Vienna Travel Blog› entry 4 of 20 › view all entries
GrÃ¼ÃŸ Gott from Vienna. I always seem to be in Vienna on some Catholic holiday and today is no different, it is Ascension Day, which means we got to hear a beautiful choir at Stepansdom but that everything else is closed. I do belieeve that some students have ventured out into the night to find the restaurant with a 7 foot sausage for 6 Euros, they seemed quite excited by it.
Let me catch you up on the travel portion of the trip, or as I like to call, how long can I remain ungodly tired and not die. We left Newark right on time on KLM and the flight was relatively uneventful, except for the couple in front of me making out for most of the 6 and a half hour flight, the flight attendant had to ask them to bring their seat forward so I could eat my dinner, which did interrupt them, and probably saved me from having two Dutch people make love in my lap. I was sitting next to the tallest man on the plane, his legs were incredibly long, I was quite amazed that he fit into the seat. I watched 2 movies, Walk the Line and The Family Stone, both good and a pleasant diversion from what was going on in front of me, other than at one point the woman half of the couple reached back to steady herself in a moment of ecstacy and did briefly block my view of Sarah Jessica Parker dropping her strata. We got into Sciphol (pronounced almost like ski pole, but not quite) which is the airport in Amsterdam about half an hour early. This is a good thing as our connecting flight was leaving 55 minutes after our arrival. Aapparently, the runways at Schiphol were built as far from the actual airport as possible. We've all joked about taxiing to the next town, but in Amsterdam you practicaaly do -- the group's conservative estimate was 4 miles. The airport is designed as one terminal for, as the introductory video says, for the ease of travellers, so they don't have to travel between buildings -- what that actually means is that the traveller has to walk a long way through a very big building. Another part of our group arrived from Ddetroit at about the same time and we raced through the rest of the airport to make our connecting flight. Just a few snags, students couldn't find boarding passes and the like, but we all made our 6:55 am KLM cityhopper flight out of Amsterdam on time and before the rains came.
We got into Vienna on time and flying over the city was beautiful, it is very compact with big green parks and mountains off in the distance with the Danube and its canals snaking up one side. The airport was easy and everyone but one person's luggage made it there. Our only problem was the lack of a bus driver. Wwe waited a bit, and then I called Jason back in the States -- I felt bad for a minute because it was about 3 in the morning in Aatlanta, but then I remembered I had been up for 21 hours at that point. Jason helped meout and gave me the numbers for the bus company. I am now a pro at dialing Belgium from my cell phone. I spoke with Marino who got me in touch with JÃ¶el, our bus driver. He was parking the bus when I called and felt terrible because his GPS had gone down and he had run into problems on his drive to Austria. I really didn't care at the time, and i just wanted to get to the hotel. JÃ¶el figited with the GPS the entire way, but we made it to our hotel by 11 and I went in to get our rooms. No luck, we couldn't check in until 2. So we stored our luggage in the restaurant and I sent the students into the coolish Vienna day. I had to meet the other part of the group at the airport at 2:30, so Imade plans with JÃ¶el to leave at 2, and then I went out in search of an unlocked phone for my work SIM card and lunch. Interestingly enough, the cell phone was the easy part of my journey. I found an electronics store with helpful people who got me the phone I needed at the price I was asked to pay. Lunch was harder. I tried to order my 2 cheeseburgers with just ketchup and a large coke at McDonald's, in German even, and somehow fell short. After a second attempt, all was right in the world and I even had some caffeine in me.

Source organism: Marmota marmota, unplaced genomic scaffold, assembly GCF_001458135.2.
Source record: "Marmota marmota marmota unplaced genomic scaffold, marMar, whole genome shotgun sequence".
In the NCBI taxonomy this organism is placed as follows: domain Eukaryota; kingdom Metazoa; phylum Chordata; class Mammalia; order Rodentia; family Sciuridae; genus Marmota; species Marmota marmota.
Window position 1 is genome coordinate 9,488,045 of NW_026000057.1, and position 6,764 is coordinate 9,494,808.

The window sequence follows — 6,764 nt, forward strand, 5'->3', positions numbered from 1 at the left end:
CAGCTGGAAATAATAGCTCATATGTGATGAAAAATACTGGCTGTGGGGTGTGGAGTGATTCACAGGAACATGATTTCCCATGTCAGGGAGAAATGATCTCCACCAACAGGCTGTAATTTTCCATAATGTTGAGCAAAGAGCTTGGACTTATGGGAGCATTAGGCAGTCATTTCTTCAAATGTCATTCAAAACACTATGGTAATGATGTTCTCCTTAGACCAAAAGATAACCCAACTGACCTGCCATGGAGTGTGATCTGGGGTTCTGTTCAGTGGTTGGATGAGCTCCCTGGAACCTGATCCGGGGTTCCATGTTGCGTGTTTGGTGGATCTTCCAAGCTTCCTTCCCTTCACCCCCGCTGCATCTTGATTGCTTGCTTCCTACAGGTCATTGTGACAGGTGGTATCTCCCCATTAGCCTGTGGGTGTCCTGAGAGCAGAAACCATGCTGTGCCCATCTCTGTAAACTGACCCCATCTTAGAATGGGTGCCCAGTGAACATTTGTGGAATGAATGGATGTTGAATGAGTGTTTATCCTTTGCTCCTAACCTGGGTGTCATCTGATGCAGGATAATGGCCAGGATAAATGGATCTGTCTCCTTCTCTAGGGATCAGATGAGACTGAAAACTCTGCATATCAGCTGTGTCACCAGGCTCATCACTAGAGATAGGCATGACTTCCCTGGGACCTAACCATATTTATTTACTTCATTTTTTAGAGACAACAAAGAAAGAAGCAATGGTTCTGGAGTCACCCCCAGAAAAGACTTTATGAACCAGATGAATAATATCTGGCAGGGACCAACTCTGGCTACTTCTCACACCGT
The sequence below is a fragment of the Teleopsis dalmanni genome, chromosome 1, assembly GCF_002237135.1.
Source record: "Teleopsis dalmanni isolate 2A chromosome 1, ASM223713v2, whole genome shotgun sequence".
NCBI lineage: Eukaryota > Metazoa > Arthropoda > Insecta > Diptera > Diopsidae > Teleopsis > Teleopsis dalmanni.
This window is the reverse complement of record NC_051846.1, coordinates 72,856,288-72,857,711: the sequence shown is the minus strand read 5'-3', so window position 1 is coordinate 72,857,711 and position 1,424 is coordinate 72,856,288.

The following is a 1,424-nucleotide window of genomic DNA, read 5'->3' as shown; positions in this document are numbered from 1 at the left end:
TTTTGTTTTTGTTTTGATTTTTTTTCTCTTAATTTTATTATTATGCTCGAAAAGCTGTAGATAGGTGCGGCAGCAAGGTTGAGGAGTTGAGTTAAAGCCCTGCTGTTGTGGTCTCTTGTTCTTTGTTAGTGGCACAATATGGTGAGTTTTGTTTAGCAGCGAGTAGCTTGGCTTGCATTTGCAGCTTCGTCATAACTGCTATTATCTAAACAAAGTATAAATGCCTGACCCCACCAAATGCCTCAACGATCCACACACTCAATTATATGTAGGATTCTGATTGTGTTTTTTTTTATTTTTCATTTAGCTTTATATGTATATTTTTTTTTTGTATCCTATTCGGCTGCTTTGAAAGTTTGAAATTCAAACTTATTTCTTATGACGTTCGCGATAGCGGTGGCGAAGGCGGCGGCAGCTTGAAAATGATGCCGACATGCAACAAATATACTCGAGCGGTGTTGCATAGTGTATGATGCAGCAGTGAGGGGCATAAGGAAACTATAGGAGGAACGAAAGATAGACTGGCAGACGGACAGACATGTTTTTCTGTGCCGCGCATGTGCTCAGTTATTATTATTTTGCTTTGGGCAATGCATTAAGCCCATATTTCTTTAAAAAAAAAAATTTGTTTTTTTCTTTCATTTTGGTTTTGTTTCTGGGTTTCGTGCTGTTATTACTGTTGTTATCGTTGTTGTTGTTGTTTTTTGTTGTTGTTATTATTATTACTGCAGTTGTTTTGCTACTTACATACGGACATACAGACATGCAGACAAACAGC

I made it back to the airport with the student who lost his luggage, so he could see if it came in on another flight. Iit didn't, but the other part of the group was there, well most of them. 2 of the students didn't make the connection in Amsterdam, so I called Jason again to see if he could locate them. Aa few minutes later, Jason called back tell us that their plane had been struck by lightning in Amsterdam and they were still there -- it all sounded so dangerous and scary. Lleslie, my partner on this trip, was now here so I was very happy. Wwe got back to the hotel, and I got to check in and I took a much needed nap -- I had been up for 29 hours at that point. I woke up when Jason called to tell me that our lightning struck students were on the way and he gave me one of their cell phone numbers to text her to find out when she arrived. She called during our welcome dinner, Wienner Schnitzel and potatoes with apple streudel for dessert. I had them catch a cab which I met at the door and paid for. It turns out their plane wasn't struck by lightning, there was just lightning in the area -- things are more exciting and dire when they are translated into English from Dutch. We then realized our one student travelling on his own wasn't here yet, but literally 5 minutes later he walked in the door. We were all in Vienna, well except for our visa-less student, still no word on her. I downloaded some slides for one of the professors and unpacked and hit the sheets by 10:30, I slept like a rock under one of those perfect feather duvets that the German speaking countries have some sort of deal with the devil with and can be found no where else.
This is the world's worst metal keyboard, so I will stop now and tell you more about Vienna from a real computer and not the free kiosk at the hotel.